Another month, another Prime Minister. Even during the final season of the year, the soap opera of 2022 still has a few twists in its storyline to give us. Returning character, Rishi Sunak, has quickly made his mark whilst key protagonists, OPEC+, made moves to protect their future income. Here we’ll recap events which impacted fuel prices in October and make our predictions for the coming month.
The not-so-big production cut
Following speculation in September, OPEC+ announced in early October that they would be cutting production from November by 2mbpd, roughly 2% of global supply. The announcement was driven by OPEC+’s forecasting which predicts a drop in demand during 2023. When demand unexpectedly dropped due to covid, OPEC+ was left with an oversupply leading to a substantial drop in price. OPEC+ are keen to maintain the current oil price and avoid a drop in revenue, so took the step to cut production now to ensure history did not repeat itself.
The markets did of course react to this announcement with a steep increase in price. However, it has been pointed out that OPEC+ were already underproducing against current targets so the actual drop in production is nearer half of that announced.
A blast from the recent past
After a tumultuous 50 days, Liz Truss became the shortest-serving UK Prime Minister. As discussed last month, Truss oversaw a mini-budget which rocked the market sending the pound crashing against the dollar. After a brief but largely predictable leadership contest, Rishi Sunak, former Chancellor, took the helm and immediately ditched the majority of decisions Truss had made which hadn’t already been u-turned by Truss herself.
The pound recovered to pre mini budget levels but remains stubbornly below levels seen at the start of the year due to the high level of inflation currently being experienced by the UK. This improvement has helped mitigate other impacts but not enough to actually lower the price during October.
The China subplot
Whilst storylines based closer to home will always generate more interest in British papers, the Chinese economy is always one worth looking in on from time to time in relation to fuel prices. China’s demand tends to dominate fuel forecasts and so has a direct impact on oil production levels and prices.
Although substantially lower at 2.8%, China’s inflation is at its highest since April 2020. Unlike the UK and most of Europe, China has taken the decision to maintain, rather than increase, interest rates to keep stimulating growth. However, keen to achieve “zero covid” the government has also placed millions of citizens back in lockdown, stifling productivity and adding to the drop in demand.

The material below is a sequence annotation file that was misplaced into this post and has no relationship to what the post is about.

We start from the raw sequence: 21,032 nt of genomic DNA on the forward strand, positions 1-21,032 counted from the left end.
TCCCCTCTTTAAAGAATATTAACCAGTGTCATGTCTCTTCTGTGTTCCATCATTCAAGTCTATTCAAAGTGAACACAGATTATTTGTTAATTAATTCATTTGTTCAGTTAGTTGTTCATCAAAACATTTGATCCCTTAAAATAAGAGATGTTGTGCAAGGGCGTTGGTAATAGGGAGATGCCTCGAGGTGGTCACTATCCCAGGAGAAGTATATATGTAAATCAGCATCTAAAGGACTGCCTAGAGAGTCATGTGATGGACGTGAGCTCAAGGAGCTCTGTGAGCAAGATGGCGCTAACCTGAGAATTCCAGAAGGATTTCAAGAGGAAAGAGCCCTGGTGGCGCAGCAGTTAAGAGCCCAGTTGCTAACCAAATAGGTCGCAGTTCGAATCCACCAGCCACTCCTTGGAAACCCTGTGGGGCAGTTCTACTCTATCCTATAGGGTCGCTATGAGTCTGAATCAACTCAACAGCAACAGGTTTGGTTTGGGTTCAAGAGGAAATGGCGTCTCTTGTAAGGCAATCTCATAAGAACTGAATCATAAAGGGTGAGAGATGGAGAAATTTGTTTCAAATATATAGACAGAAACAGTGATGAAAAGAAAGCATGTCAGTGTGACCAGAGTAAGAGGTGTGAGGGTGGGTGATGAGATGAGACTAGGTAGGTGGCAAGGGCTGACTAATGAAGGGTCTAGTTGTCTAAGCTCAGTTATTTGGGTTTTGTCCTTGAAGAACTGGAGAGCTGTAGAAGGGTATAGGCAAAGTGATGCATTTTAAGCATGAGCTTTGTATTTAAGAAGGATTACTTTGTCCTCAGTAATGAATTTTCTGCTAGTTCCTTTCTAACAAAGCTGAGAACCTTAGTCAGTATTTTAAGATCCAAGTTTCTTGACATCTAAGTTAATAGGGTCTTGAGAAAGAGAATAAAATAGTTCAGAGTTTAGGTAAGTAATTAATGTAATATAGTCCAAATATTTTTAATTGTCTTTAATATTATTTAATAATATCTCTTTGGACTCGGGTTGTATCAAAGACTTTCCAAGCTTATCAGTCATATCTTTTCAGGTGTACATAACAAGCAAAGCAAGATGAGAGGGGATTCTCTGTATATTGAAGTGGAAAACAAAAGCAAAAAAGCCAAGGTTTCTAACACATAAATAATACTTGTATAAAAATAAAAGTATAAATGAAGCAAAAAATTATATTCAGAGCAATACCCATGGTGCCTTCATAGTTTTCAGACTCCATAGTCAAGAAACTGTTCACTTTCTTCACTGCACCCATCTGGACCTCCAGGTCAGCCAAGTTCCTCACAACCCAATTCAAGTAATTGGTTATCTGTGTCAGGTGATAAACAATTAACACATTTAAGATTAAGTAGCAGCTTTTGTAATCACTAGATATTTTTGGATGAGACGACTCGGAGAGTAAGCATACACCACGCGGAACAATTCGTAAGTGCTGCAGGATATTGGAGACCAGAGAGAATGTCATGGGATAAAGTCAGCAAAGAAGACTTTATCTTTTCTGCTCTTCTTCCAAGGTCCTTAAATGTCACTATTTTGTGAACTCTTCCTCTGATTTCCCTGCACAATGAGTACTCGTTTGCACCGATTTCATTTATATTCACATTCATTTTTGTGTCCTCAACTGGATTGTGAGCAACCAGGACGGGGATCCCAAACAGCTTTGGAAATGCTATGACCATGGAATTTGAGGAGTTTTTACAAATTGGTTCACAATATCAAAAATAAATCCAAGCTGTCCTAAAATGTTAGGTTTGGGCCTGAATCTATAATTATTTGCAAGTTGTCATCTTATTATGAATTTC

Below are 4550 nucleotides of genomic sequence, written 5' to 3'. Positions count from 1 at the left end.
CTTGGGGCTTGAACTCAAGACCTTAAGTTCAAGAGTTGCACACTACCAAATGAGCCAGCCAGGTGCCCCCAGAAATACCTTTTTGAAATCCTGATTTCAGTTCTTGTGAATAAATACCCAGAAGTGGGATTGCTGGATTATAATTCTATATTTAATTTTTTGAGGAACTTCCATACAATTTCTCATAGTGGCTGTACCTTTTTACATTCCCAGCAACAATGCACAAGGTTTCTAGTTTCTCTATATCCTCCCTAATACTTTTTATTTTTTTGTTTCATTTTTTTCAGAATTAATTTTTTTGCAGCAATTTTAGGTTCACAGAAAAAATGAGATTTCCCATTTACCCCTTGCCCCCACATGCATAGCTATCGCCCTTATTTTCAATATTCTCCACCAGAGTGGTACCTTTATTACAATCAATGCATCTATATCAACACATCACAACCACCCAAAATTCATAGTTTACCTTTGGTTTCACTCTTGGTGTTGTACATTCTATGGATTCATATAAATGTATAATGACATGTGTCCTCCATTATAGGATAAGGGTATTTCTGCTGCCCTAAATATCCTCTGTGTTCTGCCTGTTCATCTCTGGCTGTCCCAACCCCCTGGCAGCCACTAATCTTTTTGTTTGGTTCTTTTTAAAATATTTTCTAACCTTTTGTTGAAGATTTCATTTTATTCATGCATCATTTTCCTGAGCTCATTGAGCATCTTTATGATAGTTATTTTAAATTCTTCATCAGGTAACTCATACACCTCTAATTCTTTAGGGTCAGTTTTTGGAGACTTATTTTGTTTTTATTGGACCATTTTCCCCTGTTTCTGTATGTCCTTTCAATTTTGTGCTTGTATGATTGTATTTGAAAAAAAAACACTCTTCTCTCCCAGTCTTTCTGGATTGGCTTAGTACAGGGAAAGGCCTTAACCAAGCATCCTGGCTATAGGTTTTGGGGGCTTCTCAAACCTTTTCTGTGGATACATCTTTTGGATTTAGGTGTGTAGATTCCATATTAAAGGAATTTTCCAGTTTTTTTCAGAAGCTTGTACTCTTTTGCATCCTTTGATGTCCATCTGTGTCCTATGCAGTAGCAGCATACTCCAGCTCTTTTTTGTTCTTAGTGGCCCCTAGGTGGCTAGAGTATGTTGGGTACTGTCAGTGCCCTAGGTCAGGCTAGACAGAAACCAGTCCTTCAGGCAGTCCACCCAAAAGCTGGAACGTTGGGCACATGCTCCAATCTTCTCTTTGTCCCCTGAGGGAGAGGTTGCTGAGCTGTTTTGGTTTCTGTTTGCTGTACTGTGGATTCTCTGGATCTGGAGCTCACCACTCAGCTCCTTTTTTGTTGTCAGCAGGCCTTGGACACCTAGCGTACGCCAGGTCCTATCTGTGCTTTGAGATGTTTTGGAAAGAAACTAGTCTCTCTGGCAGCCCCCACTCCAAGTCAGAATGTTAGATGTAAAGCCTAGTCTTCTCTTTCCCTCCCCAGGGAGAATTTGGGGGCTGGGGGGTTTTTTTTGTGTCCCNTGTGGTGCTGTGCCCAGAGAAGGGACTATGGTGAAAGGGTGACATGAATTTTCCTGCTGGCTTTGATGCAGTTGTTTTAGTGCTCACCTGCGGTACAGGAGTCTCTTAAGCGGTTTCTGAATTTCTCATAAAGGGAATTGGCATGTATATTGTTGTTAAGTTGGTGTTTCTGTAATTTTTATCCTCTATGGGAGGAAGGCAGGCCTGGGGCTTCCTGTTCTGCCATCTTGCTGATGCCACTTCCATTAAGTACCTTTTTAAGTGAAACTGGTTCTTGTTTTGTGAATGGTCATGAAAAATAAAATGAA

Across Europe and the East coast of the United States, in particular, there are concerns over a shortage of diesel reserves. Under EU legislation (maintained following Brexit), the UK is required to hold 67.5 days of domestic net consumption. The UK reserves are currently robust with over 200 days of net imports in stock1. However, even with the UK reserves, the shortages in other countries could push up costs further as oil is priced globally and purchased in dollars. In December the EU ban on Russian crude oil comes into effect. A further ban on refined products takes effect next February. These changes are likely to put more pressure on depleted stocks, driving prices up further.
Reviewing RFC’s October prediction
Last month we predicted that overall prices would remain flat but would swing wildly from week to week. Whilst that was mostly the case in the latter half of the month, the OPEC decision in the first week of October caused a large increase in price which was never fully compensated by later decreases. As such, the price we use to set our weekly prices ends October approximately 10p higher than it started.
Our November prediction
With a (hopefully) more stable and market-friendly Prime Minister, the strength of the pound is expected to remain stable. Further improvements are likely to be limited until inflation rates start to fall.
No further changes in production are expected from OPEC+ following the cut announcement, so here again, we should benefit from some stability for November.
The two factors which could cause prices to rise – the war in Ukraine and the diesel shortages across Europe and the US – are unfortunately the most unpredictable factors. As we move into a time of peak demand the likelihood is that prices will creep up further, but we are less likely to see the huge swings which have dominated the news in 2022.
Of course, this is just our opinion so for once, we may not be right!
- Fact taken from commentary within “Stocks of petroleum (ET 3.11 - monthly)”